If only we parents were as successful as we demand our children to be, a dad recently remarked to us. At first glance, that sentiment seems reasonable, even admirable. Why wouldn’t we want our sons and daughters to excel, even surpass our accomplishments?
Some Parents Step Out of Bounds
It’s not so much the sentiment as it is the motivation behind it. That same dad remarked about the embarrassing scene that some parents make at their youngster’s soccer matches. Their children are involved in healthy activity and robust competition. The parents, on the other hand, are engaged in coaching and cajoling from the bleachers—screaming at the officials, berating their own son or daughter for letting the opponent steal the ball. The poor sportsmanship that some parents display is childish and shameful. What’s even worse is that some red-faced, loose-lipped parents are totally unaware of their behavior because they are so obsessed with winning. If only they could trade places with their kid. Wait … that’s exactly what they’re doing!
Winning Is All the Rage
It’s how you play the game. We’ve all heard that expression. More often than not it’s an expression that is mocked and ridiculed by those who believe that winning is everything. Vince Lombardi used to say that winning isn’t everything … it’s the only thing. Perhaps when it comes to the immense expectations and corresponding huge salaries of professional athletics, that message has some validity. But to beat that attitude into the heads of youngsters at an age when competitive play should be fun—to scream obscenities because of a youngster’s miscue or an official’s missed call—turns a joyful community activity into a public verbal lynching.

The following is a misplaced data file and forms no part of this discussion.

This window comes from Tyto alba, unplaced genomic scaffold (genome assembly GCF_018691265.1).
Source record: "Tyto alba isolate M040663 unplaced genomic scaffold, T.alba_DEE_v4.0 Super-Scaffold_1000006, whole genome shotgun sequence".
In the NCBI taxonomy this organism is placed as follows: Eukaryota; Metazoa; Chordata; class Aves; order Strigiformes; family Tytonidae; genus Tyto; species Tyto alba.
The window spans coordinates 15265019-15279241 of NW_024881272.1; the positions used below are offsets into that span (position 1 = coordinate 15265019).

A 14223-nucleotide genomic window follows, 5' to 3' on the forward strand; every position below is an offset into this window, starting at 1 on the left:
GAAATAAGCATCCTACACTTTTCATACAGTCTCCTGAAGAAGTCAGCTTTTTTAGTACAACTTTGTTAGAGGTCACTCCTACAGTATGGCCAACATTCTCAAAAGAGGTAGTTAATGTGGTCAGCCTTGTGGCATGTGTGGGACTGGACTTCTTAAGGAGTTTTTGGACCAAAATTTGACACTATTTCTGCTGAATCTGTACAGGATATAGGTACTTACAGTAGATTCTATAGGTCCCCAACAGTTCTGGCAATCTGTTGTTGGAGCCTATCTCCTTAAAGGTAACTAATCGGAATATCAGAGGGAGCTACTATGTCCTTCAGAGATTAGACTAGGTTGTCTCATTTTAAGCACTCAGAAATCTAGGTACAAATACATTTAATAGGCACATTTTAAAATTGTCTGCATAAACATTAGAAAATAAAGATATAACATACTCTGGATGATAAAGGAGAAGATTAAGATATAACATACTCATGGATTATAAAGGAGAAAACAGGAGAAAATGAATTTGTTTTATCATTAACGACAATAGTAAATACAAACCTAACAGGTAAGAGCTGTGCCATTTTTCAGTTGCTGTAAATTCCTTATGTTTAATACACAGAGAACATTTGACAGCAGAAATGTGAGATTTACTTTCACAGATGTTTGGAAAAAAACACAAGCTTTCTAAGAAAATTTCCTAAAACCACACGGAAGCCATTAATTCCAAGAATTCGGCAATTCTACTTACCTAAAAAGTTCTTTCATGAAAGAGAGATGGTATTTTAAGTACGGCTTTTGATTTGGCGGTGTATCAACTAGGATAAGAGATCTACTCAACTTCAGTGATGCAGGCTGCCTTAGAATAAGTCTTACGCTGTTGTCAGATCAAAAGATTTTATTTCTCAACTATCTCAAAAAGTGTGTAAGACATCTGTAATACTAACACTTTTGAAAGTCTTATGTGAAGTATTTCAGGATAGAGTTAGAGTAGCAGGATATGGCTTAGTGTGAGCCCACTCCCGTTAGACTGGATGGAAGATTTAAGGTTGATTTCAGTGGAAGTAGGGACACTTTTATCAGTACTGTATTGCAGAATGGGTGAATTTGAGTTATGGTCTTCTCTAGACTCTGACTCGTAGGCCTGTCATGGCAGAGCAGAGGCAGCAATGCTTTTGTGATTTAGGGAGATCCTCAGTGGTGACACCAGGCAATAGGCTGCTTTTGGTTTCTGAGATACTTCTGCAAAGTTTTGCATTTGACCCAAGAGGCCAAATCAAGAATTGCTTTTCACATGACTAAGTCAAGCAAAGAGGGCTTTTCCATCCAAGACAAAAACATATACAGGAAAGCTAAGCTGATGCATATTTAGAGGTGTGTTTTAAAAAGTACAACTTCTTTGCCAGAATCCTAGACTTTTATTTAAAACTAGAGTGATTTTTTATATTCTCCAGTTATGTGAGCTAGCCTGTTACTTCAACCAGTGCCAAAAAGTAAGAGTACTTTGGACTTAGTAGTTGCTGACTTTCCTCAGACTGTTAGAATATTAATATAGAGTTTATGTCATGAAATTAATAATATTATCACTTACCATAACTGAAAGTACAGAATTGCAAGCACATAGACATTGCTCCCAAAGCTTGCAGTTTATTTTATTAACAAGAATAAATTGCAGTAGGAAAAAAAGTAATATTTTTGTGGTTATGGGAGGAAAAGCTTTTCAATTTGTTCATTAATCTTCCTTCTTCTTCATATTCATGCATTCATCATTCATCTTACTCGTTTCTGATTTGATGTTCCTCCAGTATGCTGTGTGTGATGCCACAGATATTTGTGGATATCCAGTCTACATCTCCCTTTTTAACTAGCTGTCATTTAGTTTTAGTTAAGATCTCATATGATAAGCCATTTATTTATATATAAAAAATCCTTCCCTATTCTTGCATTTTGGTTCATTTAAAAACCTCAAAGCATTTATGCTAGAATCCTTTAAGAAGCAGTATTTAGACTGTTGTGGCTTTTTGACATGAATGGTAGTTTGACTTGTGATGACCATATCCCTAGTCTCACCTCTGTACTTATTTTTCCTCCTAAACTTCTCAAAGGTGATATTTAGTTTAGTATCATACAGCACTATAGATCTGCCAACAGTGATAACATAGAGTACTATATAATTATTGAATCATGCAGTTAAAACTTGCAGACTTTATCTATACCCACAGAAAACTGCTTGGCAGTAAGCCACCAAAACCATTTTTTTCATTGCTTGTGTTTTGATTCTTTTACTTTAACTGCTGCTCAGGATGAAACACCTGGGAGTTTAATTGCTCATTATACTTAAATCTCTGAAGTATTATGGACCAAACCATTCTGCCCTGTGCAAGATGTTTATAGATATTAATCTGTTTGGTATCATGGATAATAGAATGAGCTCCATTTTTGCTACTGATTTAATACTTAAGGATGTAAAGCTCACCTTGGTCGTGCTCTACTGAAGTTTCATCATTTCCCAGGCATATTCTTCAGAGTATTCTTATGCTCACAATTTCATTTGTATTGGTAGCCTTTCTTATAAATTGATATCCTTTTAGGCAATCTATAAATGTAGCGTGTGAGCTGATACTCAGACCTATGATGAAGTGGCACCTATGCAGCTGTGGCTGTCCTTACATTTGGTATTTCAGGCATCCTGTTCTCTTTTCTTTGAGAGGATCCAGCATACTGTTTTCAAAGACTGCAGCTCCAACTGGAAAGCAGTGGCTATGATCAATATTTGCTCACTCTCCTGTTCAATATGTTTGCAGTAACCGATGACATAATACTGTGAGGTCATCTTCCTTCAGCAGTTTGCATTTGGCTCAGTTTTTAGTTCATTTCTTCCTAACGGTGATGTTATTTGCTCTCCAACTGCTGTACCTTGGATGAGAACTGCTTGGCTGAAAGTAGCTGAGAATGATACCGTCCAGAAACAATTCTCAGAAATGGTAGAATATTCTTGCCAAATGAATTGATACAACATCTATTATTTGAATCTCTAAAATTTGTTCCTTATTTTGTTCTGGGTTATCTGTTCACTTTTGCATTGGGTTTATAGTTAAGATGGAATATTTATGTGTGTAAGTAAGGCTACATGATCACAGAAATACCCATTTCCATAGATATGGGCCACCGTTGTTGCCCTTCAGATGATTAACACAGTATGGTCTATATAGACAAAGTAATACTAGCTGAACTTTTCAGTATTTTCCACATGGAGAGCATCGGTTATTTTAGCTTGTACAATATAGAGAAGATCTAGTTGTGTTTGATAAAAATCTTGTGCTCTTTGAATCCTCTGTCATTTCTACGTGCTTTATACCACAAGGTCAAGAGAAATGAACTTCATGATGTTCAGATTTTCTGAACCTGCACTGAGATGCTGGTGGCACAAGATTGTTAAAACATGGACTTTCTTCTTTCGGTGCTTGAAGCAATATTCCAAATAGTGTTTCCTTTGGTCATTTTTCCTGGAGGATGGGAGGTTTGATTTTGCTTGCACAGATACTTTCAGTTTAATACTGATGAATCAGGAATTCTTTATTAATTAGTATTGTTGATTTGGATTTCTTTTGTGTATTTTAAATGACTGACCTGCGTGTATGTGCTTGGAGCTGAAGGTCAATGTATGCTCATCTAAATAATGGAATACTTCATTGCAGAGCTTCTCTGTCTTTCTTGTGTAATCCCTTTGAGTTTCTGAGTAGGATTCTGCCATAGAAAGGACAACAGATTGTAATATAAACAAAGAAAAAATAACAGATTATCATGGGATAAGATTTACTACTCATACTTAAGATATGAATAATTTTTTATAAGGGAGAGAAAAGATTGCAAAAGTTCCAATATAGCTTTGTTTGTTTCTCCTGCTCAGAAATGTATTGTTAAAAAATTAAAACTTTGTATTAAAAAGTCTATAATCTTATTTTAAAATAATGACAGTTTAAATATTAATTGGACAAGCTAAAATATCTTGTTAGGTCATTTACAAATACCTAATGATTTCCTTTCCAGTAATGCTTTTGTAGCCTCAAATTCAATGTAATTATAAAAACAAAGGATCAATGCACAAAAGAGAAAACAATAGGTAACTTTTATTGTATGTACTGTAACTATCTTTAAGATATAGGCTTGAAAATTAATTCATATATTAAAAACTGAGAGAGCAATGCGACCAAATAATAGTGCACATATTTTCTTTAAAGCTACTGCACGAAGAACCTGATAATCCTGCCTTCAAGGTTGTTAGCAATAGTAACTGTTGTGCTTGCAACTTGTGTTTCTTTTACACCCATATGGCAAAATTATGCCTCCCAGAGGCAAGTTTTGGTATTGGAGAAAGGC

When Tom’s daughter showed real promise of going to New York and testing her vocal mettle on the stage, he got all excited. He encouraged her—no, he urged her—to go for it. He reminded her how good she was and how much potential others said she had. When she explored the possibilities and decided against it—even passing up a scholarship to a performing arts school—Tom felt let down. Dad’s ego was bruised because when he had the opportunity years back to “follow his dream” to the Big Apple, he didn’t pursue it. When he faced the truth, he realized that through his daughter’s opportunity he might, albeit indirectly, fulfill his own unrealized dream. Broadway! What an ego trip that could have been!
Sure moms and dads should encourage their kids. We want our sons and daughters to succeed. As the adults in this scenario, however, we should recognize when and why that encouragement starts to turn sour—when and why the yelling turns to anger. We’ve read about what can happen when rooting turns to rage.
When parents try to fill the voids in their own lives by jamming unrealistic expectations down the throats of their kids, it’s not pretty. And it can leave scars.